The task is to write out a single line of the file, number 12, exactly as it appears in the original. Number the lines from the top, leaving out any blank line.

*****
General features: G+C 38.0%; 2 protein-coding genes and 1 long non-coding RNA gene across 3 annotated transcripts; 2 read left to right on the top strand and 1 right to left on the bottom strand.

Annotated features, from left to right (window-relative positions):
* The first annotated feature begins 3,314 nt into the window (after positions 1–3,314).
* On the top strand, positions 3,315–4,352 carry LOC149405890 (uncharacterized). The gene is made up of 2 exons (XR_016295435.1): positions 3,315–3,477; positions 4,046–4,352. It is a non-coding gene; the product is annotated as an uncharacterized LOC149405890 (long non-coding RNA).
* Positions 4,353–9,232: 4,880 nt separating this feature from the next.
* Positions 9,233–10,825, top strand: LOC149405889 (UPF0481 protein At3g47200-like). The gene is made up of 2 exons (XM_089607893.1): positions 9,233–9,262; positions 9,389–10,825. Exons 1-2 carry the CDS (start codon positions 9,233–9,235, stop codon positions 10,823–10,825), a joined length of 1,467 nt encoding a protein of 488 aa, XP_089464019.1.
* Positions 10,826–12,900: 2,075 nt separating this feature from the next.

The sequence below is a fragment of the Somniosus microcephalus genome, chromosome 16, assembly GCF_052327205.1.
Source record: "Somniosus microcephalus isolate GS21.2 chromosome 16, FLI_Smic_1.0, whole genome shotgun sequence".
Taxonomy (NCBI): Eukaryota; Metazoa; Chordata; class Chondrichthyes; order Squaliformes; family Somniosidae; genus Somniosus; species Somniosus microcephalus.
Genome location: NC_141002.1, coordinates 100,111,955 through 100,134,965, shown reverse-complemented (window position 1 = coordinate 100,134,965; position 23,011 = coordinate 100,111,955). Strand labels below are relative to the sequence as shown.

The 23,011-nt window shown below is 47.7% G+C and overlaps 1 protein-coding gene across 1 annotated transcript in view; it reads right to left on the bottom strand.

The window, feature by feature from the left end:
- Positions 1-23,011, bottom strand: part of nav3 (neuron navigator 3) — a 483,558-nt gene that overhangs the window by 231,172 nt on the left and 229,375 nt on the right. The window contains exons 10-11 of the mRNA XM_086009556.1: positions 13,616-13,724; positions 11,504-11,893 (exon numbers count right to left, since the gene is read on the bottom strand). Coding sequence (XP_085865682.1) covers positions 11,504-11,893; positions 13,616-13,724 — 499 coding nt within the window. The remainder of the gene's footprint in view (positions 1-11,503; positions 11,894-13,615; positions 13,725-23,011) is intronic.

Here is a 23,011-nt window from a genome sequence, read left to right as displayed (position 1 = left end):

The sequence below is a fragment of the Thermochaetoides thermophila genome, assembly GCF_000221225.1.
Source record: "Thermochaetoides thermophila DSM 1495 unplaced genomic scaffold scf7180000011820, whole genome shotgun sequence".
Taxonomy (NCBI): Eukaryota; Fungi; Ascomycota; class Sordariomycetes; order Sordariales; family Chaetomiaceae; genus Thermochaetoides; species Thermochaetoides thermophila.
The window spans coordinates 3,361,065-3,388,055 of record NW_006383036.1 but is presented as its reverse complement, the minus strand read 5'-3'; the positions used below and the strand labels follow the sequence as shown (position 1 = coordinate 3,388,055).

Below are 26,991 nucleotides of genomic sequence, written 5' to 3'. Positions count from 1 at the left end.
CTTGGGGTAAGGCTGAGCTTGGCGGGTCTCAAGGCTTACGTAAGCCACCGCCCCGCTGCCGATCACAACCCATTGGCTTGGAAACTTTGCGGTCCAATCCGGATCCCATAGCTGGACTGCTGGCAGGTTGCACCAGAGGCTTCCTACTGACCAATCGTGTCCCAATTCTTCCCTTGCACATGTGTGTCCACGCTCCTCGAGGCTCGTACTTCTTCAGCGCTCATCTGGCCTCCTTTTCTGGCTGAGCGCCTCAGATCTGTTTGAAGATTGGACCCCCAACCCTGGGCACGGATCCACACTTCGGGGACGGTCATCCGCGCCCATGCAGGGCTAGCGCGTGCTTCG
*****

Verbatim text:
The 23,011-nt window shown below is 47.7% G+C and overlaps 1 protein-coding gene across 1 annotated transcript in view; it reads right to left on the bottom strand.